Aug 24, 2011

Aug - 10 2011 | By

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Remember, there's another show this month. 5th Wed 8/31/11 

Paul & guest, John Paul of Spiral Internet, were in the studio, Glenn called in.

Mentioned at various points during the show:
Nevada County residents can find local internet service at: spiralinternet.com
Spiral's phone # 530-478-9822
More info about the Fusion project for high speed internet (just in Sacramento for now): sacramentofusion.com
John's email: johnp@spiralinternet.com

John first gave us a bit of history about internet access.
– Early form of access was thru dialup.
– Then came ISDN. It was a little better than dialup but was expensive and harder to set up.
– Then DSL came along. It had the ability to put a digital signal over the copper telephone wires.
– Along with DSL came the ability to have internet access over coaxial cable, about 10 years ago. <Like the Comcast service>

He then talked about connection speeds
– DSL can go up to 6 megabits per sec downstream <toward the user> and 1 megabits upstream <from the user to the internet>.
– A DSL signal over copper wire starts to degrade pretty quickly with distance. You begin to "lose all kinds of speed" after about 15000 feet. The rural areas of Nevada County may get only 1.5 megabits/sec. Ironically, many people in Sacramento have the same problem because they're far away from the central office.
– Coaxial cable is a little bit better regarding the distance factor. The distribution point is brought right into the neighborhood. Because of that, the cable speeds are higher. But the users in the neighborhood share the signal so if everyone is watching movies, each user can experience a great slowdown.
– The telephone company (most likely AT&T) is trying to make the most of the copper medium. ADSL 2 Plus is the current technology. With one phone line it can give you about 20 megabits per second at about 2000 feet from the central office. At 8000 feet it's about 10 megabits per second. With 2 phone lines you can double these speeds. <Implied in the conversation was that the Fusion service uses ADSL 2 Plus>

Paul brought Glenn into the conversation. He joined in by a phone call from near Truckee.

With the Fusion service comes the regular analog phone service. And you get an unlimited plan with both the DSL & the phone line. Since this is the traditional phone line, it doesn't affect the bandwidth of the DSL, unlike voice over IP (VOIP).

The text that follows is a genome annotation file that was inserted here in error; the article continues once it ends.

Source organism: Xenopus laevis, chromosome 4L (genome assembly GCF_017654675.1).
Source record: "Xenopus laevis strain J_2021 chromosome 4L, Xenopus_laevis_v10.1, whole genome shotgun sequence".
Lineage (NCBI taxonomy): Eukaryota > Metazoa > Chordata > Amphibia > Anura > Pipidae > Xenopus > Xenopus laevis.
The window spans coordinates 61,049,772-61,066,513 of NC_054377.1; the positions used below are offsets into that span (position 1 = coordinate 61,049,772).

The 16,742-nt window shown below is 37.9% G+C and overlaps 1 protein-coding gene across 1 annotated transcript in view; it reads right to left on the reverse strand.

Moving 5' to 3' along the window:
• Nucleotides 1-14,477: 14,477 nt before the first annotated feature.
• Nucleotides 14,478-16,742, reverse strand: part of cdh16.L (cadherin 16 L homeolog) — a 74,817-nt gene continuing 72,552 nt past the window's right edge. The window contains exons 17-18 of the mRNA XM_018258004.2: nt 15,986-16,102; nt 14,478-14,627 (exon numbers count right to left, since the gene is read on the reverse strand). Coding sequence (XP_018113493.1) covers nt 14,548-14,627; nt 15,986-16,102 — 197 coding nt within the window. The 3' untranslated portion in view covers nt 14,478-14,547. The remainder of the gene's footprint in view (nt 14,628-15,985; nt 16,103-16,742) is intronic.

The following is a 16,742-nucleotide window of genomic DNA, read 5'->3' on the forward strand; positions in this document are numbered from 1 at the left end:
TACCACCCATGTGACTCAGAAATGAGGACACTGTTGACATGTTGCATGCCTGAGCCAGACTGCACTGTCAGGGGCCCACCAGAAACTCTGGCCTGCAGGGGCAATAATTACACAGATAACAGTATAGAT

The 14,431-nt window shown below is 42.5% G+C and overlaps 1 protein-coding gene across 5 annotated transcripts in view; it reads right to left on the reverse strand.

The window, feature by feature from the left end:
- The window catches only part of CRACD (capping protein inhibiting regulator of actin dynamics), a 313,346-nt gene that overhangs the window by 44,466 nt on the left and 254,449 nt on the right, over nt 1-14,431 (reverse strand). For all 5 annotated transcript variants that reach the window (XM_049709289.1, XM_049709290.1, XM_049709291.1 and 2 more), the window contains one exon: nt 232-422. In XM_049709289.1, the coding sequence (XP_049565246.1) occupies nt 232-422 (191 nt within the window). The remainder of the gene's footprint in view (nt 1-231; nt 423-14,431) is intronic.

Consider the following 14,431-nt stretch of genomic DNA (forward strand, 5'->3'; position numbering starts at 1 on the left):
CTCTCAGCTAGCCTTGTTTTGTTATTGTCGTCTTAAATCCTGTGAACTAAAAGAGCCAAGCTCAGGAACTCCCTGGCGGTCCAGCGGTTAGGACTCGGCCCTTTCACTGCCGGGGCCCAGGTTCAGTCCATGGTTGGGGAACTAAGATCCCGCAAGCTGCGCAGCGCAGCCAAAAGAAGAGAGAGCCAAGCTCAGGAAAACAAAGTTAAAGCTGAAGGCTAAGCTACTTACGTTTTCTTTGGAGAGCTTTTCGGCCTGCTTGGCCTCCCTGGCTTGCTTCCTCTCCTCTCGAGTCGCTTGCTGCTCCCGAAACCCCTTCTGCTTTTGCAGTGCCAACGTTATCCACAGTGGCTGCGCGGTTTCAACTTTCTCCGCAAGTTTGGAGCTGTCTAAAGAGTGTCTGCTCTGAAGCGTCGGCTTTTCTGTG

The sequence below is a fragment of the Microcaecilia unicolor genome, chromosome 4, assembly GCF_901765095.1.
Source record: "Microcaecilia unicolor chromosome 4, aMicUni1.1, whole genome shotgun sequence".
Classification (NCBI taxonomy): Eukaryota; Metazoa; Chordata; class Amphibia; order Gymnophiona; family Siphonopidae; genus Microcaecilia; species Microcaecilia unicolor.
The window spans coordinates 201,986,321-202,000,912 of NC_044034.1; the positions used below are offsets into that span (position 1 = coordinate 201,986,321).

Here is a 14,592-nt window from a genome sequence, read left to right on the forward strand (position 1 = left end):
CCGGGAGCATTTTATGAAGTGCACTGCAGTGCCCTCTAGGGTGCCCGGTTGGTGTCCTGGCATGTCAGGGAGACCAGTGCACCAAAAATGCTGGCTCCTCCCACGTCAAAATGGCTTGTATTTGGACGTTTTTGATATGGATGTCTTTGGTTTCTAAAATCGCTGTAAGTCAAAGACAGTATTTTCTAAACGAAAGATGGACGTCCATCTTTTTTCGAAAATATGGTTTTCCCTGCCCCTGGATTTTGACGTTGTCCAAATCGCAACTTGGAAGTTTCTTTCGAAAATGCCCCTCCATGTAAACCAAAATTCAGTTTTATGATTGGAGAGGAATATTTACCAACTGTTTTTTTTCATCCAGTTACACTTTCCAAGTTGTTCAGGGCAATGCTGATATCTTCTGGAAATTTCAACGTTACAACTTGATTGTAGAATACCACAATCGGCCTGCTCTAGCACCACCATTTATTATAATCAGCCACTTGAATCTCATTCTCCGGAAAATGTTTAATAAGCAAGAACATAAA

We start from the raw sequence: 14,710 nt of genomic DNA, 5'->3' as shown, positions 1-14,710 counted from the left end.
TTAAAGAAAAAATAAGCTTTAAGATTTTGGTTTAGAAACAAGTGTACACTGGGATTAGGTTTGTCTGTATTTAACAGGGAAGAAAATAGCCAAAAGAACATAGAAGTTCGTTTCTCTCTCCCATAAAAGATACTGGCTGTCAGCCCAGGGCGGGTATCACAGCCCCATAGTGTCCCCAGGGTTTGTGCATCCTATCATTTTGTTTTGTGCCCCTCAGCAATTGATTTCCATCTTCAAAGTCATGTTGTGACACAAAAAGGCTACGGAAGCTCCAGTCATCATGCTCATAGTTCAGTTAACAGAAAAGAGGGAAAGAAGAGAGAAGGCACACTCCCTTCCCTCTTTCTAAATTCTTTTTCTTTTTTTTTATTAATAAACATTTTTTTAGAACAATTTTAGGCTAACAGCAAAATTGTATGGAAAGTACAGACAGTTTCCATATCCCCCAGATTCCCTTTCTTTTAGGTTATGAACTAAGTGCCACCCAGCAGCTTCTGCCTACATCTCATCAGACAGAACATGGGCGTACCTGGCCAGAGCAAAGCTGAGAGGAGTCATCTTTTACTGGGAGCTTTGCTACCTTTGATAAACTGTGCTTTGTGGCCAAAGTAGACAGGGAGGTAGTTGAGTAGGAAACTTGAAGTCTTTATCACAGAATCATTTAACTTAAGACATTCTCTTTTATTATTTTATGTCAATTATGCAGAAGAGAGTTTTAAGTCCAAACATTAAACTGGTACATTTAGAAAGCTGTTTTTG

There are 2 kinds of phone companies that can have access to the central office <of the copper wire provider (e.g. AT&T)>. The Incumbent Local Exchange Carriers — the original telephone company (AT&T, Verizon, SureWest). And the Competing Local Exchange Carriers — they are a result of deregulation and they rent the phone lines from the Incumbent Carriers.

Paul asked whether ADSL 2 can reach a greater distance <than DSL> and John said no. At first it actually degrades faster with respect to distance, and by the time it degrades to 1.5 megabits per second (mentioned above), the distance is comparable to regular DSL — "the quicker stuff end quicker".

John mentioned that AT&T is starting to roll out U-verse in Nevada County. In urban areas, U-verse gives you phone, internet and TV service, but in Nevada County they're getting phone & internet only. However, John said, that once a customer switches to U-verse, "they can't go back to anyone else because it's not part of the Telecommunications Act"…"part of the provision of the Telecommunications Act was if they moved to a digital technology, they would not have to offer those services because they were not really technically running thru the central office". <I'm not clear on this, just be careful to check out your options before subscribing to U-verse>

A service similar to Fusion is available in San Francisco and the response has been good there, John said. He also said that U-verse is not available there because the city council thought the equipment was too ugly.